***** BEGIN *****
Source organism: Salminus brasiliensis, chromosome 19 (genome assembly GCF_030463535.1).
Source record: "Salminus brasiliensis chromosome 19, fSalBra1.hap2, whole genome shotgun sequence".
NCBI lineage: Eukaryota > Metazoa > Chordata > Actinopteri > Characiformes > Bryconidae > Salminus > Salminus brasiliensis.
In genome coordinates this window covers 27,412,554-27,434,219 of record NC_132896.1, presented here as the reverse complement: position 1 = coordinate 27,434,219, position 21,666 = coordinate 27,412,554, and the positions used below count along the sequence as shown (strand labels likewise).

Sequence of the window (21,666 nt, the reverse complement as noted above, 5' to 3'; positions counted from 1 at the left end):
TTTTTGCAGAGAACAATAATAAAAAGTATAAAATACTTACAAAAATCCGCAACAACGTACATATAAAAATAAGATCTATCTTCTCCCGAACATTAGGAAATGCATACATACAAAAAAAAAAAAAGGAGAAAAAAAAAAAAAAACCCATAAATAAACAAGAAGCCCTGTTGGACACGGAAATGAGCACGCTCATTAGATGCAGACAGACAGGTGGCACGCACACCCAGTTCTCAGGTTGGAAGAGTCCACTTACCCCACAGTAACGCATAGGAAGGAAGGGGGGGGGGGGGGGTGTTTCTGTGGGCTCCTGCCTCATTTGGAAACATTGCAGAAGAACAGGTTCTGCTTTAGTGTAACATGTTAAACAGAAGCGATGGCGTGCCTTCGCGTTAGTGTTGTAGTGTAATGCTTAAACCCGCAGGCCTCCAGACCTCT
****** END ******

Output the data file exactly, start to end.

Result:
Source organism: Salminus brasiliensis, chromosome 19 (genome assembly GCF_030463535.1).
Source record: "Salminus brasiliensis chromosome 19, fSalBra1.hap2, whole genome shotgun sequence".
NCBI lineage: Eukaryota > Metazoa > Chordata > Actinopteri > Characiformes > Bryconidae > Salminus > Salminus brasiliensis.
In genome coordinates this window covers 27,412,554-27,434,219 of record NC_132896.1, presented here as the reverse complement: position 1 = coordinate 27,434,219, position 21,666 = coordinate 27,412,554, and the positions used below count along the sequence as shown (strand labels likewise).

Sequence of the window (21,666 nt, the reverse complement as noted above, 5' to 3'; positions counted from 1 at the left end):
TTTTTGCAGAGAACAATAATAAAAAGTATAAAATACTTACAAAAATCCGCAACAACGTACATATAAAAATAAGATCTATCTTCTCCCGAACATTAGGAAATGCATACATACAAAAAAAAAAAAAGGAGAAAAAAAAAAAAAAACCCATAAATAAACAAGAAGCCCTGTTGGACACGGAAATGAGCACGCTCATTAGATGCAGACAGACAGGTGGCACGCACACCCAGTTCTCAGGTTGGAAGAGTCCACTTACCCCACAGTAACGCATAGGAAGGAAGGGGGGGGGGGGGGGTGTTTCTGTGGGCTCCTGCCTCATTTGGAAACATTGCAGAAGAACAGGTTCTGCTTTAGTGTAACATGTTAAACAGAAGCGATGGCGTGCCTTCGCGTTAGTGTTGTAGTGTAATGCTTAAACCCGCAGGCCTCCAGACCTCT